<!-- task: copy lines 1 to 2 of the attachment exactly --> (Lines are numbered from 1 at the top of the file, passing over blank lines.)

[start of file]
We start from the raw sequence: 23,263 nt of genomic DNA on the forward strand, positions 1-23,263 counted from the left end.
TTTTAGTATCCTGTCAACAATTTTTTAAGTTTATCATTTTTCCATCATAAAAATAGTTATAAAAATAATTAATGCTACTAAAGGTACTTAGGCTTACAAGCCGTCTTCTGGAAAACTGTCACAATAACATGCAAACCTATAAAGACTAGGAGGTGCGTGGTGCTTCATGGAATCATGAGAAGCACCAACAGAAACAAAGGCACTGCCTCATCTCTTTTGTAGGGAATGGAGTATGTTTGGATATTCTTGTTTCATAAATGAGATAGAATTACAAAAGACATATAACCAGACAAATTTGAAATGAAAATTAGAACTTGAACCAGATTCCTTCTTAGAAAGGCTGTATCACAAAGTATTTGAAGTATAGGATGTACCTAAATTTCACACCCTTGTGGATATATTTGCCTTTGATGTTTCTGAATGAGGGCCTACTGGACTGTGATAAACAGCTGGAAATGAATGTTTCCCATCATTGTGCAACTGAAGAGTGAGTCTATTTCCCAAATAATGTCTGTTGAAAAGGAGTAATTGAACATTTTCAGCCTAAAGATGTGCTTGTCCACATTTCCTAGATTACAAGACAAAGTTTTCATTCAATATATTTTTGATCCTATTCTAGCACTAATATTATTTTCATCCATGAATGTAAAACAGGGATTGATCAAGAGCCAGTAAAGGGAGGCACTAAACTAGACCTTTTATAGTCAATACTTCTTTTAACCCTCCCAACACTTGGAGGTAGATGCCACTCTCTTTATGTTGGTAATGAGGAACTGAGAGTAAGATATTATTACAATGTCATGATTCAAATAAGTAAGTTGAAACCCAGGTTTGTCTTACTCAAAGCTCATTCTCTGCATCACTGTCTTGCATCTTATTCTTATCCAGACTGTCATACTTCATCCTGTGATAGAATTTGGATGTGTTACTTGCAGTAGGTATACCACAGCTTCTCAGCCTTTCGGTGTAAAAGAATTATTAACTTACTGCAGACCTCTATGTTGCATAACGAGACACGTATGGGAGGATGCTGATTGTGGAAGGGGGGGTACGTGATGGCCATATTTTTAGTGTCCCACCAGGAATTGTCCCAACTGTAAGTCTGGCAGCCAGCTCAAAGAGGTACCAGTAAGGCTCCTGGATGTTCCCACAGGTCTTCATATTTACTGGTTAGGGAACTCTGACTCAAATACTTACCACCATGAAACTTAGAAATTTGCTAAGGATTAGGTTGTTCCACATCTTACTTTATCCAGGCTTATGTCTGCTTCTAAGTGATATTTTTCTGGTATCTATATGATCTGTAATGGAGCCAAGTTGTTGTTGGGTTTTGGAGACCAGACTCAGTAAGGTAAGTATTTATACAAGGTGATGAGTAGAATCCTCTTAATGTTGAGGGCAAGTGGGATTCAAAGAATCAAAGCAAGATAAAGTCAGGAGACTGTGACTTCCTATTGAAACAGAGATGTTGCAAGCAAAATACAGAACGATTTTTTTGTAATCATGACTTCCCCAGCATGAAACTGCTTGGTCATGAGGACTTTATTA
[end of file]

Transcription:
We start from the raw sequence: 23,263 nt of genomic DNA on the forward strand, positions 1-23,263 counted from the left end.
TTTTAGTATCCTGTCAACAATTTTTTAAGTTTATCATTTTTCCATCATAAAAATAGTTATAAAAATAATTAATGCTACTAAAGGTACTTAGGCTTACAAGCCGTCTTCTGGAAAACTGTCACAATAACATGCAAACCTATAAAGACTAGGAGGTGCGTGGTGCTTCATGGAATCATGAGAAGCACCAACAGAAACAAAGGCACTGCCTCATCTCTTTTGTAGGGAATGGAGTATGTTTGGATATTCTTGTTTCATAAATGAGATAGAATTACAAAAGACATATAACCAGACAAATTTGAAATGAAAATTAGAACTTGAACCAGATTCCTTCTTAGAAAGGCTGTATCACAAAGTATTTGAAGTATAGGATGTACCTAAATTTCACACCCTTGTGGATATATTTGCCTTTGATGTTTCTGAATGAGGGCCTACTGGACTGTGATAAACAGCTGGAAATGAATGTTTCCCATCATTGTGCAACTGAAGAGTGAGTCTATTTCCCAAATAATGTCTGTTGAAAAGGAGTAATTGAACATTTTCAGCCTAAAGATGTGCTTGTCCACATTTCCTAGATTACAAGACAAAGTTTTCATTCAATATATTTTTGATCCTATTCTAGCACTAATATTATTTTCATCCATGAATGTAAAACAGGGATTGATCAAGAGCCAGTAAAGGGAGGCACTAAACTAGACCTTTTATAGTCAATACTTCTTTTAACCCTCCCAACACTTGGAGGTAGATGCCACTCTCTTTATGTTGGTAATGAGGAACTGAGAGTAAGATATTATTACAATGTCATGATTCAAATAAGTAAGTTGAAACCCAGGTTTGTCTTACTCAAAGCTCATTCTCTGCATCACTGTCTTGCATCTTATTCTTATCCAGACTGTCATACTTCATCCTGTGATAGAATTTGGATGTGTTACTTGCAGTAGGTATACCACAGCTTCTCAGCCTTTCGGTGTAAAAGAATTATTAACTTACTGCAGACCTCTATGTTGCATAACGAGACACGTATGGGAGGATGCTGATTGTGGAAGGGGGGGTACGTGATGGCCATATTTTTAGTGTCCCACCAGGAATTGTCCCAACTGTAAGTCTGGCAGCCAGCTCAAAGAGGTACCAGTAAGGCTCCTGGATGTTCCCACAGGTCTTCATATTTACTGGTTAGGGAACTCTGACTCAAATACTTACCACCATGAAACTTAGAAATTTGCTAAGGATTAGGTTGTTCCACATCTTACTTTATCCAGGCTTATGTCTGCTTCTAAGTGATATTTTTCTGGTATCTATATGATCTGTAATGGAGCCAAGTTGTTGTTGGGTTTTGGAGACCAGACTCAGTAAGGTAAGTATTTATACAAGGTGATGAGTAGAATCCTCTTAATGTTGAGGGCAAGTGGGATTCAAAGAATCAAAGCAAGATAAAGTCAGGAGACTGTGACTTCCTATTGAAACAGAGATGTTGCAAGCAAAATACAGAACGATTTTTTTGTAATCATGACTTCCCCAGCATGAAACTGCTTGGTCATGAGGACTTTATTA